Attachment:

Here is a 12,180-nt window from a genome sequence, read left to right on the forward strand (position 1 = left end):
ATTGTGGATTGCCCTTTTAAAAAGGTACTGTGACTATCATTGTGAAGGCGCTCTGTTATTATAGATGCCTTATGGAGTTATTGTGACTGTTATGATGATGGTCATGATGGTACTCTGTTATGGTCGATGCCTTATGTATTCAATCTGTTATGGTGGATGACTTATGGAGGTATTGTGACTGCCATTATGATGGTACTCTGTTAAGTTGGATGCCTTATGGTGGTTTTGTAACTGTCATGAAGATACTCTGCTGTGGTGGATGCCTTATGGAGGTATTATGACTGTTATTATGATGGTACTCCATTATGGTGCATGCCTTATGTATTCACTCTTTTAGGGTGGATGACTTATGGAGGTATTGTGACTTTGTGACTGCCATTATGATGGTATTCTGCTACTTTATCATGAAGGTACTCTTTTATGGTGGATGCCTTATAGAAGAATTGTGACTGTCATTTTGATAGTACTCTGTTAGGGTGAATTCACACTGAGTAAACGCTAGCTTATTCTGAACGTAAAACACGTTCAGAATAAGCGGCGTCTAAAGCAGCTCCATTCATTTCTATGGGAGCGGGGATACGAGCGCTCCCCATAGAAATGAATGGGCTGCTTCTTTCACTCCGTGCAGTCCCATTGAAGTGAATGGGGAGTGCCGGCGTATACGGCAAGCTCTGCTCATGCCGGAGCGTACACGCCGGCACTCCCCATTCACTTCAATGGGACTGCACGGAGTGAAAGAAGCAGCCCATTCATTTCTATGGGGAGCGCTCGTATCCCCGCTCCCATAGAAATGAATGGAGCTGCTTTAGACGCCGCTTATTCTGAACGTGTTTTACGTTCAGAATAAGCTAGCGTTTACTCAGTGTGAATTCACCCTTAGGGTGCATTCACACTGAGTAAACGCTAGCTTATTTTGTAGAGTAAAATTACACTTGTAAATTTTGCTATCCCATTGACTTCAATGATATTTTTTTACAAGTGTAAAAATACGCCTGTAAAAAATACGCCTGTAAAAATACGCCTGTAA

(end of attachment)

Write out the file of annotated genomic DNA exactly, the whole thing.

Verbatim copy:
Here is a 12,180-nt window from a genome sequence, read left to right on the forward strand (position 1 = left end):
ATTGTGGATTGCCCTTTTAAAAAGGTACTGTGACTATCATTGTGAAGGCGCTCTGTTATTATAGATGCCTTATGGAGTTATTGTGACTGTTATGATGATGGTCATGATGGTACTCTGTTATGGTCGATGCCTTATGTATTCAATCTGTTATGGTGGATGACTTATGGAGGTATTGTGACTGCCATTATGATGGTACTCTGTTAAGTTGGATGCCTTATGGTGGTTTTGTAACTGTCATGAAGATACTCTGCTGTGGTGGATGCCTTATGGAGGTATTATGACTGTTATTATGATGGTACTCCATTATGGTGCATGCCTTATGTATTCACTCTTTTAGGGTGGATGACTTATGGAGGTATTGTGACTTTGTGACTGCCATTATGATGGTATTCTGCTACTTTATCATGAAGGTACTCTTTTATGGTGGATGCCTTATAGAAGAATTGTGACTGTCATTTTGATAGTACTCTGTTAGGGTGAATTCACACTGAGTAAACGCTAGCTTATTCTGAACGTAAAACACGTTCAGAATAAGCGGCGTCTAAAGCAGCTCCATTCATTTCTATGGGAGCGGGGATACGAGCGCTCCCCATAGAAATGAATGGGCTGCTTCTTTCACTCCGTGCAGTCCCATTGAAGTGAATGGGGAGTGCCGGCGTATACGGCAAGCTCTGCTCATGCCGGAGCGTACACGCCGGCACTCCCCATTCACTTCAATGGGACTGCACGGAGTGAAAGAAGCAGCCCATTCATTTCTATGGGGAGCGCTCGTATCCCCGCTCCCATAGAAATGAATGGAGCTGCTTTAGACGCCGCTTATTCTGAACGTGTTTTACGTTCAGAATAAGCTAGCGTTTACTCAGTGTGAATTCACCCTTAGGGTGCATTCACACTGAGTAAACGCTAGCTTATTTTGTAGAGTAAAATTACACTTGTAAATTTTGCTATCCCATTGACTTCAATGATATTTTTTTACAAGTGTAAAAATACGCCTGTAAAAAATACGCCTGTAAAAATACGCCTGTAA